Proclamation From Napoleon

Frenchmen: There are in the life of people solemn moments, when the national honor violently excited presses itself, irresistibly rises above all other interests, and applies itself with the single purpose of directing the destinies of the nation. One of the decisive hours has now arrived for France. Prussia, to whom we have given evidence during and since the war of 1866, of the most conciliatory disposition, has held our good will as of no account and has returned our forbearance by encroachment; she has aroused distrust in all questions necessitating exaggerated armaments, and has made of Europe a camp where reign distrust and fear of the morrow. A final incident has disclosed the instability of the international understanding, and shown the gravity of the situation in the presence of the new pretences. Prussia was made to understanding our claims. They were evaded and followed with contemptuous treatment. Our country manifested a profound displeasure at this action, and quickly a war cry resounded from one end of France to the other. There remains for us nothing but to confide our destinies to the chance of arms. We do not make war upon Germany, whose independence we respect. We pledge ourselves that the people composing the great Germanic Nationality shall dispose freely of their destinies. As for us we demand the establishment of a state of things guaranteeing our security and assuring the future. We wish to conquer a durable peace based on the true interest of the people and assist in abolishing that precarious condition of things, when all nations are forced to employ their resources in driving against each other. The glorious flag of France, which is once more unfurled to the face of our challengers, is the same which has borne over Europe the civilizing ideas of our great revolution. It represents the same principles. It will inspire the same devotion in Frenchmen. I go to place myself at the head of that valiant army which is animated by love of country and devotion to duty.   The army knows its worth for it has seen victory follow its footsteps in the four quarters of the globe. I take with me my son, despite his tender years. He knows the duties his name imposes on him, and he is proud to bear his part in the dangers of those who fight for our country. May God bless our efforts. A great people defending a just cause is invincible. Napoleon. Paris, July 23, 1870.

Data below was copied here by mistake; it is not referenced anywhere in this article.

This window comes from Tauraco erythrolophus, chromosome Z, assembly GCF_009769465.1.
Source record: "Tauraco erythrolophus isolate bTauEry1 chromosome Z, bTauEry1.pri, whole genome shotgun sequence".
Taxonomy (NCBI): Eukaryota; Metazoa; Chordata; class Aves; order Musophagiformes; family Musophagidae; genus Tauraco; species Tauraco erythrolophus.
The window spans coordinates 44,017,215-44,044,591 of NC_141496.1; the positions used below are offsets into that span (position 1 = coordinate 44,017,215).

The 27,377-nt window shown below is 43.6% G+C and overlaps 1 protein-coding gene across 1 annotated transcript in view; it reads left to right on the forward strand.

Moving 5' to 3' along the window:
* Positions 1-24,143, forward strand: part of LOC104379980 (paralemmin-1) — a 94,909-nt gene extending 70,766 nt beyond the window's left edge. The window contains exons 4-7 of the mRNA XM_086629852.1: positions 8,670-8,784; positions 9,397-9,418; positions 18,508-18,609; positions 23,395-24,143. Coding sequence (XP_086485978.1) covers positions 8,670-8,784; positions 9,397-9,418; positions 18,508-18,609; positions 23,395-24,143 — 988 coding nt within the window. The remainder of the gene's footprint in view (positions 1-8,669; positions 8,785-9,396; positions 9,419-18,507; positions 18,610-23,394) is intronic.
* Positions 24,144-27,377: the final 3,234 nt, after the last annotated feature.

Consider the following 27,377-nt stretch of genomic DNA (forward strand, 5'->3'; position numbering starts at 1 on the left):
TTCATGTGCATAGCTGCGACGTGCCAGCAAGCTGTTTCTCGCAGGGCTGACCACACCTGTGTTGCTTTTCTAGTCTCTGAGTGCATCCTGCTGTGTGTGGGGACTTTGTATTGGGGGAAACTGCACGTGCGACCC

Napoleon Makes A Speech

Napoleon replied to the Corps Legislatif:

Messieurs; I experience a great satisfaction on the eve of my departure for the army, in being able to thank you for the patriotic co-operation you have given to my Government. War is legitimate when it is made with the assent of the country and the approbation of its representatives. You are right in recalling the words of Mont….? “the true author of a war is not he who declares, but he who renders it necessary.” We have done all that depended on us to avoid it, and I may say, the entire nation’s irresistible force has dictated our resolutions. I confide to you in parting, that the Empress who will call around her advisers, should circumstances require, she knows how to fill courageously the duty which the position imposes. I take with me my son; he will learn in the mist of the army how to serve his country. Resolved to pursue with energy the great mission confided to me, I have faith in our armies for I know that France is standing behind me and that God protects us.

The Leavenworth Weekly Times, Leavenworth KS. Thursday July 28, 1870. Page 4. (c) Transcribed by Darren McMannis forThe Kansas Council of Genealogical Societies, Inc.